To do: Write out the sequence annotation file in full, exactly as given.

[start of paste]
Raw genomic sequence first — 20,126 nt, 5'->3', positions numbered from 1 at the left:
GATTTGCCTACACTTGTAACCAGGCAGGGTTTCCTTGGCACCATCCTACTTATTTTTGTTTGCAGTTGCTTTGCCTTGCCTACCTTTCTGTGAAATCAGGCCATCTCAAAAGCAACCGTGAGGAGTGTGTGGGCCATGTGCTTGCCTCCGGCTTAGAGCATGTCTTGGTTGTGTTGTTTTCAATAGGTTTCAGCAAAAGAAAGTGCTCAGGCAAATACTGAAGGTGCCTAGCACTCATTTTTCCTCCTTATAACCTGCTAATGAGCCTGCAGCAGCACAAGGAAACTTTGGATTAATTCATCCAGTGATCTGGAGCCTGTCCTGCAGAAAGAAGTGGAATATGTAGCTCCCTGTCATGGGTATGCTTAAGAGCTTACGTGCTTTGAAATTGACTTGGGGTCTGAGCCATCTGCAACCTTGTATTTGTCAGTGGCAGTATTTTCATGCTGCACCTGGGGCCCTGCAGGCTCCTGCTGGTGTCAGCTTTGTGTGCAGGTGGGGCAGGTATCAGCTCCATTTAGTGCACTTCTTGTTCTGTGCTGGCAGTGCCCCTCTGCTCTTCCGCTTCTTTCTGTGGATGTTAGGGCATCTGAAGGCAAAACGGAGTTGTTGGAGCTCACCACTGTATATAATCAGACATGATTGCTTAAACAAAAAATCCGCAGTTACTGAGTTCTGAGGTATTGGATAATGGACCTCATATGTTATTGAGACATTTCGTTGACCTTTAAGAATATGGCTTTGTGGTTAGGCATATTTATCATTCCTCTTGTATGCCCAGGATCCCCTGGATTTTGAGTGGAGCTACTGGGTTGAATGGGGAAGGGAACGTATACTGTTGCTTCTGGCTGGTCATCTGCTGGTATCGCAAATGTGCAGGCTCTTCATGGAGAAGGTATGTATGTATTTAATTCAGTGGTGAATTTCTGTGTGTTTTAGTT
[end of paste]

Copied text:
Raw genomic sequence first — 20,126 nt, 5'->3', positions numbered from 1 at the left:
GATTTGCCTACACTTGTAACCAGGCAGGGTTTCCTTGGCACCATCCTACTTATTTTTGTTTGCAGTTGCTTTGCCTTGCCTACCTTTCTGTGAAATCAGGCCATCTCAAAAGCAACCGTGAGGAGTGTGTGGGCCATGTGCTTGCCTCCGGCTTAGAGCATGTCTTGGTTGTGTTGTTTTCAATAGGTTTCAGCAAAAGAAAGTGCTCAGGCAAATACTGAAGGTGCCTAGCACTCATTTTTCCTCCTTATAACCTGCTAATGAGCCTGCAGCAGCACAAGGAAACTTTGGATTAATTCATCCAGTGATCTGGAGCCTGTCCTGCAGAAAGAAGTGGAATATGTAGCTCCCTGTCATGGGTATGCTTAAGAGCTTACGTGCTTTGAAATTGACTTGGGGTCTGAGCCATCTGCAACCTTGTATTTGTCAGTGGCAGTATTTTCATGCTGCACCTGGGGCCCTGCAGGCTCCTGCTGGTGTCAGCTTTGTGTGCAGGTGGGGCAGGTATCAGCTCCATTTAGTGCACTTCTTGTTCTGTGCTGGCAGTGCCCCTCTGCTCTTCCGCTTCTTTCTGTGGATGTTAGGGCATCTGAAGGCAAAACGGAGTTGTTGGAGCTCACCACTGTATATAATCAGACATGATTGCTTAAACAAAAAATCCGCAGTTACTGAGTTCTGAGGTATTGGATAATGGACCTCATATGTTATTGAGACATTTCGTTGACCTTTAAGAATATGGCTTTGTGGTTAGGCATATTTATCATTCCTCTTGTATGCCCAGGATCCCCTGGATTTTGAGTGGAGCTACTGGGTTGAATGGGGAAGGGAACGTATACTGTTGCTTCTGGCTGGTCATCTGCTGGTATCGCAAATGTGCAGGCTCTTCATGGAGAAGGTATGTATGTATTTAATTCAGTGGTGAATTTCTGTGTGTTTTAGTT